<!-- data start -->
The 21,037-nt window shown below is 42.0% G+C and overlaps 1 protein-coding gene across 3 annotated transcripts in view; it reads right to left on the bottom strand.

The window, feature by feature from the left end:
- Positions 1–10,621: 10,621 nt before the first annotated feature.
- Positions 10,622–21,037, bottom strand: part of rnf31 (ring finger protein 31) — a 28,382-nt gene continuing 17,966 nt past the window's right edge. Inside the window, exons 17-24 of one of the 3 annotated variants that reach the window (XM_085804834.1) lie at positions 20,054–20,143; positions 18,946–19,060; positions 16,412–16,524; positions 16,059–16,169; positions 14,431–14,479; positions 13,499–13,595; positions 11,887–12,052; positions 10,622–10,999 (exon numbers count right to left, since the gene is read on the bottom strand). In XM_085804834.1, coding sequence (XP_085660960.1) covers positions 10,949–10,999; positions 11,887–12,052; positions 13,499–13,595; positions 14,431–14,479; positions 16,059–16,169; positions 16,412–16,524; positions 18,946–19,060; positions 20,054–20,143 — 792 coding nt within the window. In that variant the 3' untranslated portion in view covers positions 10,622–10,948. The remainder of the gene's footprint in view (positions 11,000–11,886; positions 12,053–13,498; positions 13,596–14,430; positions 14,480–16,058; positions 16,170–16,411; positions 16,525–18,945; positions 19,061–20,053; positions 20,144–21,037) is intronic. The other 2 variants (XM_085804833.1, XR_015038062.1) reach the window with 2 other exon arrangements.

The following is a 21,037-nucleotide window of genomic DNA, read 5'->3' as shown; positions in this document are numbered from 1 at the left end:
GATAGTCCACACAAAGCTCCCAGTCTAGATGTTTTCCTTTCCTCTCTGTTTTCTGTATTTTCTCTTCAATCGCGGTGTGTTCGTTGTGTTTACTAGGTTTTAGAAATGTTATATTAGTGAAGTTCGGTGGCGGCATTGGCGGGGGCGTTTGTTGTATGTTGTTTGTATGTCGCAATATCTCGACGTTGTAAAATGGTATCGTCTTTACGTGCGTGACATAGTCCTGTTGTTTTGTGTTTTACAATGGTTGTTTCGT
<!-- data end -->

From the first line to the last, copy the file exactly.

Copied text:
The 21,037-nt window shown below is 42.0% G+C and overlaps 1 protein-coding gene across 3 annotated transcripts in view; it reads right to left on the bottom strand.

The window, feature by feature from the left end:
- Positions 1–10,621: 10,621 nt before the first annotated feature.
- Positions 10,622–21,037, bottom strand: part of rnf31 (ring finger protein 31) — a 28,382-nt gene continuing 17,966 nt past the window's right edge. Inside the window, exons 17-24 of one of the 3 annotated variants that reach the window (XM_085804834.1) lie at positions 20,054–20,143; positions 18,946–19,060; positions 16,412–16,524; positions 16,059–16,169; positions 14,431–14,479; positions 13,499–13,595; positions 11,887–12,052; positions 10,622–10,999 (exon numbers count right to left, since the gene is read on the bottom strand). In XM_085804834.1, coding sequence (XP_085660960.1) covers positions 10,949–10,999; positions 11,887–12,052; positions 13,499–13,595; positions 14,431–14,479; positions 16,059–16,169; positions 16,412–16,524; positions 18,946–19,060; positions 20,054–20,143 — 792 coding nt within the window. In that variant the 3' untranslated portion in view covers positions 10,622–10,948. The remainder of the gene's footprint in view (positions 11,000–11,886; positions 12,053–13,498; positions 13,596–14,430; positions 14,480–16,058; positions 16,170–16,411; positions 16,525–18,945; positions 19,061–20,053; positions 20,144–21,037) is intronic. The other 2 variants (XM_085804833.1, XR_015038062.1) reach the window with 2 other exon arrangements.

The following is a 21,037-nucleotide window of genomic DNA, read 5'->3' as shown; positions in this document are numbered from 1 at the left end:
GATAGTCCACACAAAGCTCCCAGTCTAGATGTTTTCCTTTCCTCTCTGTTTTCTGTATTTTCTCTTCAATCGCGGTGTGTTCGTTGTGTTTACTAGGTTTTAGAAATGTTATATTAGTGAAGTTCGGTGGCGGCATTGGCGGGGGCGTTTGTTGTATGTTGTTTGTATGTCGCAATATCTCGACGTTGTAAAATGGTATCGTCTTTACGTGCGTGACATAGTCCTGTTGTTTTGTGTTTTACAATGGTTGTTTCGT